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JohnL's Training Journal


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I'm going to take a cue from TheChewycookie and start writing down some thoughts on matches and training up here, partly to get some feedback and partly to hold myself accountable for putting effort into thoughts on my performance. I've been shooting USPSA for probably a year and a half now, started out in limited minor and progressed to C class and at present am short of B class by a couple percentage points. I switched to CO within the last few months to change things up and to see if watching a dot would shed some light on some areas of challenge. I do believe it has helped me a bit, but there's still work to do. So - here goes...

 

This weekend I shot a local match and had a good time even with it being freezing and rainy. My goals for this match were a few fold -

  • Balance the aggressiveness of movement and work to pause instead of stop during the course of fire - Good
  • Work on visual patience - Needs Improvement
  • Reduce make up shots to only necessary - Needs Improvement

 

I'd say that I did alright with the first goal but my other two goals still need some improvement. I feel like my movement through stages and attempts at shots while pausing instead of posting up have come a long way in the last year. Not to say there is not room for improvement, but I feel much better during stages as well as when I watch video of myself than I did this time last year. A skill that I've really been working on in tandem with the movement is putting effort into walking stages and really memorizing and visualizing the stage plan to get it as close to auto pilot as I can. This time last year, I would be skipping targets because I would get confused after the beep went off - while the brain farts can definitely still happen I feel like they are far more under control now.

 

My visual patience is really in need of work though - I still get into the headspace of feeling like I'm running at a snails pace and trying to rush stages more often than I'd like. There's even been a few occasions where I hear the time called out at the range clear and I'm shocked. I'm still throwing far too many deltas which is really hurting my scores.

 

Another habit that I'm seeing take root in my runs is unnecessary make up shots. I think this can probably be solved with a combination of learning proper shot calling and work on visual patience. On more than one occasion make up shots have cost me a mike on the very last shot of a stage - I guess part of that can be attributed to not counting properly as well.

 

https://practiscore.com/results/new/d14c99fa-b5c1-4daf-ad17-bf73d3798438?q_individual=mmShooter_3174626

 

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I'm open to any constructive criticism really. I guess the best one for feedback is my first goal - some feedback on the movement, does it look decent or am I fooling myself? I know there are areas for improvement, but I feel like this is one of my strongest aspects right now. The second two goals I'm fully aware of.

 

I did have a thought after my initial post - my stage prep/plans are in the OK range. I had one or two blips where I had a brief hiccup during a run (Stage 3 in particular, I started to go for a reload one target early but caught myself). I think on the stage plan aspect I've gotten to where I'm not forgetting targets and such like I was a year or so ago.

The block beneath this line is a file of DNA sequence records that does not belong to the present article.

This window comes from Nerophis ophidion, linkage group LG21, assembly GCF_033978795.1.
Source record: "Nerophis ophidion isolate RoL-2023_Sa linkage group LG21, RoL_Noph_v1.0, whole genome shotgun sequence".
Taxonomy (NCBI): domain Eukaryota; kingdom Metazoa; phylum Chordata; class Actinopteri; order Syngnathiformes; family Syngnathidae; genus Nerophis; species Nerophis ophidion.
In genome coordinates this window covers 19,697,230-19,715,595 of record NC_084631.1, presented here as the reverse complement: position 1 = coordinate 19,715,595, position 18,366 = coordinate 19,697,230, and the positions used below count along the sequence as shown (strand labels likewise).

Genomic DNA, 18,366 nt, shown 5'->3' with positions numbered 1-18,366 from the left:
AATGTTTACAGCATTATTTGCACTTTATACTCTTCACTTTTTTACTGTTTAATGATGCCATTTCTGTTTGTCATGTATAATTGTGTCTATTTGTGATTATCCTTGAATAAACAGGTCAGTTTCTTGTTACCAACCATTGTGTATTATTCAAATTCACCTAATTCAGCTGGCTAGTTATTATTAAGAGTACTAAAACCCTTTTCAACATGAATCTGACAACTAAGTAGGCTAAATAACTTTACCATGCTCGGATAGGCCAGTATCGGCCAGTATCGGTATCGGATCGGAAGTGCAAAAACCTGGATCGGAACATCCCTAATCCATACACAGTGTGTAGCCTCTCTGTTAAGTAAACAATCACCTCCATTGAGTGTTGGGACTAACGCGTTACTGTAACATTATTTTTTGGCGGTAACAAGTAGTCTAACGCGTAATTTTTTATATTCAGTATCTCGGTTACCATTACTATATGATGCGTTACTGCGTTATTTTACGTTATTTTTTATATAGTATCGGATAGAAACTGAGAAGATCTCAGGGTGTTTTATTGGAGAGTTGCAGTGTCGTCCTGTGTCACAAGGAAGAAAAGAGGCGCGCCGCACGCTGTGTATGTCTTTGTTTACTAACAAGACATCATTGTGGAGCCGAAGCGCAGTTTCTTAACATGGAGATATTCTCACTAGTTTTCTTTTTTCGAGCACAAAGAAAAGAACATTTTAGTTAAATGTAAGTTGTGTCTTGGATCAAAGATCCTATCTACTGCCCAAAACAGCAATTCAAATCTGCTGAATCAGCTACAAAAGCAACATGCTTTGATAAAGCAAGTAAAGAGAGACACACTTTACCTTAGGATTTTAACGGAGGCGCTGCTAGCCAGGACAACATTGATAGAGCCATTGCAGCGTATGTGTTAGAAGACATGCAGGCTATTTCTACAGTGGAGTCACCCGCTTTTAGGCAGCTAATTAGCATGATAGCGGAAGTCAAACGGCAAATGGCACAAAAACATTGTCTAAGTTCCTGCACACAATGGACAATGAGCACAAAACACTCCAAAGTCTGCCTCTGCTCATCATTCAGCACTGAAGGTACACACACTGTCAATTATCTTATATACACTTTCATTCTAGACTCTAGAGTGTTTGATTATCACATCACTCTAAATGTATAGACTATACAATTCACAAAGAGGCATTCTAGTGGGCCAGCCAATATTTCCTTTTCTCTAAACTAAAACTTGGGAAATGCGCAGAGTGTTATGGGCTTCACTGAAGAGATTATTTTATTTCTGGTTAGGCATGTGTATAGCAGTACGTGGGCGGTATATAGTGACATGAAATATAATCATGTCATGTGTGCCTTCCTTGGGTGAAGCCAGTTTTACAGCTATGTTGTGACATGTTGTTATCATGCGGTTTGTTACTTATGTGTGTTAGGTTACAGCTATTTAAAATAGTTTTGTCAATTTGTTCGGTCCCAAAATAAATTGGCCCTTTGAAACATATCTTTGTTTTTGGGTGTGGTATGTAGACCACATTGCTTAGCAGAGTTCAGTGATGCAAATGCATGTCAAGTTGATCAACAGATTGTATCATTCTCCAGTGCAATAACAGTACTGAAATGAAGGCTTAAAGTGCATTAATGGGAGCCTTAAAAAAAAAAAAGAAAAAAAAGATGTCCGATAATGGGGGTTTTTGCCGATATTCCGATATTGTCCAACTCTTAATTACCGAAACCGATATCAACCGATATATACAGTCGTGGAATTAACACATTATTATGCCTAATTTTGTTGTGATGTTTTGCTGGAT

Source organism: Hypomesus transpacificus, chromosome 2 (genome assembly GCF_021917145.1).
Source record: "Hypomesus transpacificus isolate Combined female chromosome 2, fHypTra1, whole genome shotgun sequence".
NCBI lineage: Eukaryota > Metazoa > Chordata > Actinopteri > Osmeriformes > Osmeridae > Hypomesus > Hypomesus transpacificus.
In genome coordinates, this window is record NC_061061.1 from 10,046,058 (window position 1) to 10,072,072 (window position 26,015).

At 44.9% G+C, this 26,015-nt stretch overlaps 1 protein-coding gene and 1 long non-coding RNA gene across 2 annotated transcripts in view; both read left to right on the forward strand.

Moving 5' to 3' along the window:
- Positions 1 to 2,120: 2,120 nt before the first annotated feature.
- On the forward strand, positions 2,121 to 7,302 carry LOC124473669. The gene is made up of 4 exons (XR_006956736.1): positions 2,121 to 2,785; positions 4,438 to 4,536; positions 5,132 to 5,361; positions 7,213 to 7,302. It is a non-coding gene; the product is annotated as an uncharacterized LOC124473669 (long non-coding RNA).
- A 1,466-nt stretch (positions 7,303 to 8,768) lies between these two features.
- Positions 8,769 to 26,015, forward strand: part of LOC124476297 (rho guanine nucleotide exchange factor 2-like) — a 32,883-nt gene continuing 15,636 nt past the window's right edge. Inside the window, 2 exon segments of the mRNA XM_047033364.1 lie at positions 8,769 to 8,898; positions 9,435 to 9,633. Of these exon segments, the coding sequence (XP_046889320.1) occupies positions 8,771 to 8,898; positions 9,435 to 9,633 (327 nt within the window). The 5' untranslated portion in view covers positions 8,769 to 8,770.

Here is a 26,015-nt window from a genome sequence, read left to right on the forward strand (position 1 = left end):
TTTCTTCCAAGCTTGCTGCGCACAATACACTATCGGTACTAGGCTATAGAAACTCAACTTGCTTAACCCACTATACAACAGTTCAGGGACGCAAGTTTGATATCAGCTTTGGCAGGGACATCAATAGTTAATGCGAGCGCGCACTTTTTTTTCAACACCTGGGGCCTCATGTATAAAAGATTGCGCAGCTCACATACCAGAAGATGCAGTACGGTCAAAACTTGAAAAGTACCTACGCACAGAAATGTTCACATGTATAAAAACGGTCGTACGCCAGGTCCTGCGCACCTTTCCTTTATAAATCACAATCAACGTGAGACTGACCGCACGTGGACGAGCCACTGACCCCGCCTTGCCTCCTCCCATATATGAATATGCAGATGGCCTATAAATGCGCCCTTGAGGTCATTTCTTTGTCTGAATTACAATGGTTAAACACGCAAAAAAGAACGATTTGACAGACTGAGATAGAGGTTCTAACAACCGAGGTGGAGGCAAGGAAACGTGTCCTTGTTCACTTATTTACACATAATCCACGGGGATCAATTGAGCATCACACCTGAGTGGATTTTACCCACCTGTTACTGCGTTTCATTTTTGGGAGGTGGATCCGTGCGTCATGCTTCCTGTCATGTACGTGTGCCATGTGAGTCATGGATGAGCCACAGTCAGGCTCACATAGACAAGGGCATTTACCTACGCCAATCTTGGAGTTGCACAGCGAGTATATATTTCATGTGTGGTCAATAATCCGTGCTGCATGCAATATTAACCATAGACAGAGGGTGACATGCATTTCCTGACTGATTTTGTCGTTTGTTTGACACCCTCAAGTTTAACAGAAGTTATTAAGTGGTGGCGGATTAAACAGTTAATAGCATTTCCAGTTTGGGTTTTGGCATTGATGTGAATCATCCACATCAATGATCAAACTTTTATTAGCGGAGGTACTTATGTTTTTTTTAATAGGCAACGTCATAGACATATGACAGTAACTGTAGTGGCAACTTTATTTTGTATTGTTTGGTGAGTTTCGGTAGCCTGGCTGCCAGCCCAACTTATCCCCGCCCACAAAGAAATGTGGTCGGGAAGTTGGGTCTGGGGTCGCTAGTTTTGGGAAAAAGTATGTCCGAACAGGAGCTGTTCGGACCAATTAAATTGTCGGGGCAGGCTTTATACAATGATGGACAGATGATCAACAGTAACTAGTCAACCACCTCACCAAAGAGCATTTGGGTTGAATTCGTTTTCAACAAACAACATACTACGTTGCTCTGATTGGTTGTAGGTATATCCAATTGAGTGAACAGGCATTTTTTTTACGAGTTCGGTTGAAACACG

One thing I struggle with is that I feeling like I'm drinking through a fire hose. I know there are a lot of things that I need to improve upon, and it's difficult to prioritize them. Apologies if I'm turning the firehose on the forum - I appreciate any feedback at all!

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8 hours ago, johnlshoots said:

I'm open to any constructive criticism really. I guess the best one for feedback is my first goal - some feedback on the movement, does it look decent or am I fooling myself?

 

Since you are asking for movement let's just specifically focus on body movement around the stage and positioning.

  1. Focus on staying low by keeping knees bent: keeping that body position lowered helps prevent any leaning cranes from tipping over. Had moments of bouncing up and down when slowing down between target arrays and entering a position high. Using the knees as shock absorbers will also help prevent translating that energy to your arms. Move around your house with a bottle or cup of water in both hands like you have a gun. The movement of water shows how much you are bouncing while moving.
  2. Positioning: You had a moment on stage 5 where you paused because you didn't see a target. Plan to move to a location that either will let you see everything in that array, or move in a way to see everything. That ending position maybe could have been dealt with a heavy lean to end the stage if you hadn't moved to the corner to see everything.

  3. Turn your body using your knees: You're doing the infamous tank turn at the waist. Slightly drop the opposite knee of the direction you want to turn.

  4. Have the gun up and ready for the fastest appearing target: Shoot as you enter a position or have the enough sight picture for the appropriate target. Be ready to shoot before you have a clear light of sight to the target.

Shooting on the move was very possible in this match, but let's not focus on that yet until you get this down solid.

 

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